It’s not for those who are left-of-field, but festival organiser George Roldan knows his audience well and each year constructs a weekender packed full of highly listenable bands.
Perhaps a sign of the growing resurgence of progressive music in America, this year’s line‑up features more home‑grown acts than at any other time in its history, the first of which are California-based Heliopolis. The band kick off the weekend with a firm musical handshake, chock full of passion, technical command and smile-driven energy.
Spock’s Beard’s retooling of their line‑up in 2011, adding Enchant singer/guitarist Ted Leonard, has paid off in spades. The Friday night headlining set features the epic The Healing Colors Of Sound and a condensed rendition of Snow, while drummer Jimmy Keegan shows off his lead vocal talents during a showstopping performance of the album’s torch song, Carie. Tunes from Brief Nocturnes And Dreamless Sleep, plus material from the soon-to-be-released The Oblivion Particle album, show that even after 23 years, the band have lost none of their creative edge.
Saturday opens with Strattman, the solo project of Little Atlas guitarist Roy Strattman. Their set culminates with a stirring cover of Pink Floyd’s Echoes, which prompts a standing ovation from the RoSFest faithful.
Chicago’s Sonus Umbra instantly take command of the stage with a performance brimming with good humour and vitality. The almost Gentle Giant-like complexity to their arrangements makes them compelling to watch from beginning to end.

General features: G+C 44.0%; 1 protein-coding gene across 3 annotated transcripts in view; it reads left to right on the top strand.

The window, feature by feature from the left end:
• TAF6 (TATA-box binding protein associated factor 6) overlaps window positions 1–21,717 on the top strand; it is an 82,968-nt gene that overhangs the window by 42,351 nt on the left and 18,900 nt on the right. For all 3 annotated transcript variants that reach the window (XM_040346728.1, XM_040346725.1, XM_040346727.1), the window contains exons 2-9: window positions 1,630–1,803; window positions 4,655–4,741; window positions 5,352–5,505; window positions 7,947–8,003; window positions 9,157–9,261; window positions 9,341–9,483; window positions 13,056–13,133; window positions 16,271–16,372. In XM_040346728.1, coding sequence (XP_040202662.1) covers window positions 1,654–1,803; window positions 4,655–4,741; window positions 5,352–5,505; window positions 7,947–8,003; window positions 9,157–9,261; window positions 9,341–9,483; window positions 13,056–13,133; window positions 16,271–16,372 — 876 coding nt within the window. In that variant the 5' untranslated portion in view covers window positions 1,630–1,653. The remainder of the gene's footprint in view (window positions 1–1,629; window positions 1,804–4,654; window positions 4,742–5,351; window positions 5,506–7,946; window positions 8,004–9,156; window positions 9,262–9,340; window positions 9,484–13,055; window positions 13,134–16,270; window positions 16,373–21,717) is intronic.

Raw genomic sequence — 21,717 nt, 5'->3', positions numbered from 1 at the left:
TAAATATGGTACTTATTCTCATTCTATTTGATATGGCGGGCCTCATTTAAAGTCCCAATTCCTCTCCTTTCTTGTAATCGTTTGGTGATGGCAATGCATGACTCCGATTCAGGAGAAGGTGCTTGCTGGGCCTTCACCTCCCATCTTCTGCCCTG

Scottish stalwarts Abel Ganz are the surprise package of the weekend, performing an eclectic set packed with both mellifluous prowess and lyrical power. The current line-up is a delight to witness live and singer Stuart ‘Mick’ Macfarlane gives the standout vocal performance of the festival.
Saturday night headliners Haken appear to be an unstoppable creative force right now. Their craft both as writers and performers reaches effortlessly into areas that few are able to emulate. Much has been said about the band’s musical potential – theirs is a set dripping with power and precision as the band bring the evening to a breathtaking climax with an intense rendition of the 20-minute odyssey Crystallised from the Restoration EP.
Fresh from their stripped-back duo performance at the Marillion weekend in Montreal, Sunday’s opener **Lo-Fi Resistance **sport their full line-up for this show. The band – and the project’s outstanding singer/guitarist Randy McStine – are magnetic to watch in full flow.
Synaesthesia’s set lightens the mood. The young Brits are bristling with technical prowess, colour and charisma, and their development in 2015 will be interesting to see.
Sunday afternoon closers Glass Hammer have had many iterations over the years but founding members Steve Babb and Fred Schendel have always succeeded in creating an ensemble that fully complements their sense of musical grandeur. The band conjure up what is easily the boldest set of the weekend.
The final act are Enchant, whose melodic power sums up the spirit of RoSFest perfectly. Singer-guitarist Ted Leonard once again takes to the stage to bookend the festival with
a cornucopia of tunes spanning the band’s entire 22-year career. Highlights include a storming rendition of The Great Divide, which exudes fluidity and emotion from beginning to end. Leonard even indulges in a little fun by sitting in the audience for the extended instrumental. Needless to say, the band leave the stage to thunderous applause.